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I have a confession: When I first started songwriting, I didn’t fully understand the importance of lyrics. I focused all my attention on the “music” and threw the lyrics in as an afterthought. But the more I wrote, the more I realized how lyrically lacking my songs were. So I made the decision to focus more of my energy on writing great lyrics. While I ended up writing fewer songs, I was incredibly proud of the songs I did write.
Here’s the way I see it now: The melody is what draws the listener in initially, but the lyrics are what makes the listener want to hear your song over and over again. The lyrics are what connect the listener to your song.
Because I’m not a natural lyricist, I’ve developed some strategies to challenge myself and develop my lyric-writing chops. Here are a few of them:
1. Pay attention to poetic devices.
Remember all those crazy poetry terms you learned back in elementary school? Metaphor, simile, alliteration, personification, imagery, rhyme… Sound familiar? Don’t ignore these techniques when writing your lyrics. The key is to use these subtly. The lyrics shouldn’t scream “ALLITERATION” in your face, but using careful alliteration can give a subtle, desired effect to help the lyrics flow seamlessly.
Here’s an example of a somewhat covert use of consonance and internal rhyme:
“These beats of a dark heart use bass lines to replace you” — Kendrick Lamar (from Taylor Swift’s “Bad Blood”)
Notice the internal (imperfect) rhyme on “these beats” and “dark heart” and the consonance (or internal alliteration) with the “s” and “c” sounds:
“These beats of a dark heart use bass lines to replace you”
Once you turn on your ears to these techniques, you’ll start hearing them everywhere, and pretty soon they’ll make their way into your own lyrics. In case you’ve forgotten how some of these things function, here’s a little refresher list:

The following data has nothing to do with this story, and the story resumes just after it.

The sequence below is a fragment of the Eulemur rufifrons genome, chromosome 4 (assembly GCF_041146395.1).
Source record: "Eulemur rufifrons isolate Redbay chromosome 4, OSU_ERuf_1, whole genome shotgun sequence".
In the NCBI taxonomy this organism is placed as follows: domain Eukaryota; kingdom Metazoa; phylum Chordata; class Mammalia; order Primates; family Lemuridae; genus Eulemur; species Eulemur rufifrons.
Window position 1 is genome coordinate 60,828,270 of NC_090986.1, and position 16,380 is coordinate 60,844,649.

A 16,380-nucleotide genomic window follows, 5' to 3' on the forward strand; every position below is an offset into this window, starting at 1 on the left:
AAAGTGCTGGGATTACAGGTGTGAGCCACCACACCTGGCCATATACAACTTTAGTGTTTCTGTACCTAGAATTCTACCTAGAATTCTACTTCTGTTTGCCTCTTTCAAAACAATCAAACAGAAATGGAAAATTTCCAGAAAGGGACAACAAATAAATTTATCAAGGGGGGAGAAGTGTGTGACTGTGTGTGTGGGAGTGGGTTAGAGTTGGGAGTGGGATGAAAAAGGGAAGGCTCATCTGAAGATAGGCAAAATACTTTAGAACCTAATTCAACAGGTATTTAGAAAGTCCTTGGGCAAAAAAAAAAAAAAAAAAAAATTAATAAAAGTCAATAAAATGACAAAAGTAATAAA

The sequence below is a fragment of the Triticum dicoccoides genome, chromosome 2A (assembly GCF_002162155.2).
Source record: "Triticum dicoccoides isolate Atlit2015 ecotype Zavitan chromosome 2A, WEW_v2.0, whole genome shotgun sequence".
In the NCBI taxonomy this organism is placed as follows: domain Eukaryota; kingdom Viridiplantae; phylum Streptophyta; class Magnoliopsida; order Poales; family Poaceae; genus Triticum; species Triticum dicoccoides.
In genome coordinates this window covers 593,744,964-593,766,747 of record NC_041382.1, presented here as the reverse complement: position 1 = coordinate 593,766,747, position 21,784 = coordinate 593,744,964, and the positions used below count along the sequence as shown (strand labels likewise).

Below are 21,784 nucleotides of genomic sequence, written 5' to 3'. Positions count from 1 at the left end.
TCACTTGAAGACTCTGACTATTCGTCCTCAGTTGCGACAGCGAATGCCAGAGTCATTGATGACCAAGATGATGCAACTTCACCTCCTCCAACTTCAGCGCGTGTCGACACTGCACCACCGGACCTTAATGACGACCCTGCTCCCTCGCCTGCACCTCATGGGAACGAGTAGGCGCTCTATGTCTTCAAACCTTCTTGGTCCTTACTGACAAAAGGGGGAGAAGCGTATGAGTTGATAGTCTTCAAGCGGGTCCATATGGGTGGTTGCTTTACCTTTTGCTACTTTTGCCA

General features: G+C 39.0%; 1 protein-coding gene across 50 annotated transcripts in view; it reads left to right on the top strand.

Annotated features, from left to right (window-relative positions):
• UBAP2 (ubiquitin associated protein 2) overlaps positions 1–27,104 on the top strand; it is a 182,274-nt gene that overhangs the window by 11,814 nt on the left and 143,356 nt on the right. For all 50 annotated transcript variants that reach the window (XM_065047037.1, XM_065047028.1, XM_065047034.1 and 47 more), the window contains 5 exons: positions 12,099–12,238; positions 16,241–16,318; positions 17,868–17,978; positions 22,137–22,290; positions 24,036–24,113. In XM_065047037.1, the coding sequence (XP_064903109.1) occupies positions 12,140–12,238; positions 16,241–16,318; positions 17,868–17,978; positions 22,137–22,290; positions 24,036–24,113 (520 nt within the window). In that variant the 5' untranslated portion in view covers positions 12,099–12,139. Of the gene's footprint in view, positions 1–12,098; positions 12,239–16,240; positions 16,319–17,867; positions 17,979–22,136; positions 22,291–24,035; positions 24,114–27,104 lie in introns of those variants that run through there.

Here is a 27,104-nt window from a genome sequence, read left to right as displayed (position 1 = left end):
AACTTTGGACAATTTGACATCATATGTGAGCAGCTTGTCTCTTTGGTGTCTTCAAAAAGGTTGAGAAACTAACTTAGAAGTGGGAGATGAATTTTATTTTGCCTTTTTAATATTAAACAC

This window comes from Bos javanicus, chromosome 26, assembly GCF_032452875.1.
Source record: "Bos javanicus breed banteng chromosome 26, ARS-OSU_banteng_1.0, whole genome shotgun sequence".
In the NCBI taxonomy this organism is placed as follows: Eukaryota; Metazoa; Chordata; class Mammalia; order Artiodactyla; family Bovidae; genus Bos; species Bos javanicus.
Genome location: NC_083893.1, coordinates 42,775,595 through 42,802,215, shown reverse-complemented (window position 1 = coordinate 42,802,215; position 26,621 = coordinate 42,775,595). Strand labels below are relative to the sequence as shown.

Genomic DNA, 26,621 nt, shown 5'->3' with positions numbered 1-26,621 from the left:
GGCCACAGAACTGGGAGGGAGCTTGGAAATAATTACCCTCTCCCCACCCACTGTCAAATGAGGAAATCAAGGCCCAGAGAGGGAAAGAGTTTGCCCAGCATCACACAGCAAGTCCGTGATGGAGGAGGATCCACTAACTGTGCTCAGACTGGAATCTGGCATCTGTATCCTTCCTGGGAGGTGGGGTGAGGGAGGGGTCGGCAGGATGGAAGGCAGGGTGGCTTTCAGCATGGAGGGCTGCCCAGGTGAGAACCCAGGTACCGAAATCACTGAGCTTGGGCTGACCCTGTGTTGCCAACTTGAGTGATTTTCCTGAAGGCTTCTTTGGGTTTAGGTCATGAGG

Metaphor — a word or phrase used symbolically in place of a word with a different meaning to show comparison. An object, activity, or idea that is used as a symbol for something else (e.g. “He was a storm blowing through”).
Simile — a comparison phrase using the words like or as to relate two seemingly disparate ideas (e.g. “I ran like the wind”).
Alliteration — the use of words that begin with the same consonant sound near one another (as in “wild and woolly,” or in “babbling brook”).
Consonance — the use of repeated use of consonant sounds found at any point in a word (e.g. “coming home,” or “hot foot“)
Personification — the practice of representing a thing or idea as a person.
Imagery — language that causes people to imagine pictures in their mind.
Rhyme — two or more words or phrases that end in the same sounds.
2. Try a random word generator.
This one is my personal favorite because it forces me to think outside-the-box and use lyrics I would NEVER think of on my own. Some of my best hooks have originated from a random word generator!
Try this: Spend 5-10 minutes flipping through words in an online random word generator like this one below. Write down the words that stand out to you. You don’t have to have a song idea or lyric in mind yet. Just choose words if you think they sound pretty or have a nice natural flow to them.
Take that list of words and come up with 2-3 phrases, sentences, metaphors, or song ideas based on each word. Most of these won’t end up being songs, but you might end up finding an idea worth sticking with!
When a lot of people think about writing “great” lyrics, they instantly think of brilliantly poetic lines, clever puns, and thought-provoking metaphors. But some of the best lyrics are simply conversational. They’re words or phrases that you would use in your everyday life.
My biggest advice to you is to listen. Be attentive to your surroundings. Keep your ears open for lyrical ideas everywhere: talking to your friends, watching TV, or reading a book. Your next big hook could be a phrase that you hear every day that you’ve just never thought of in a lyrical context.
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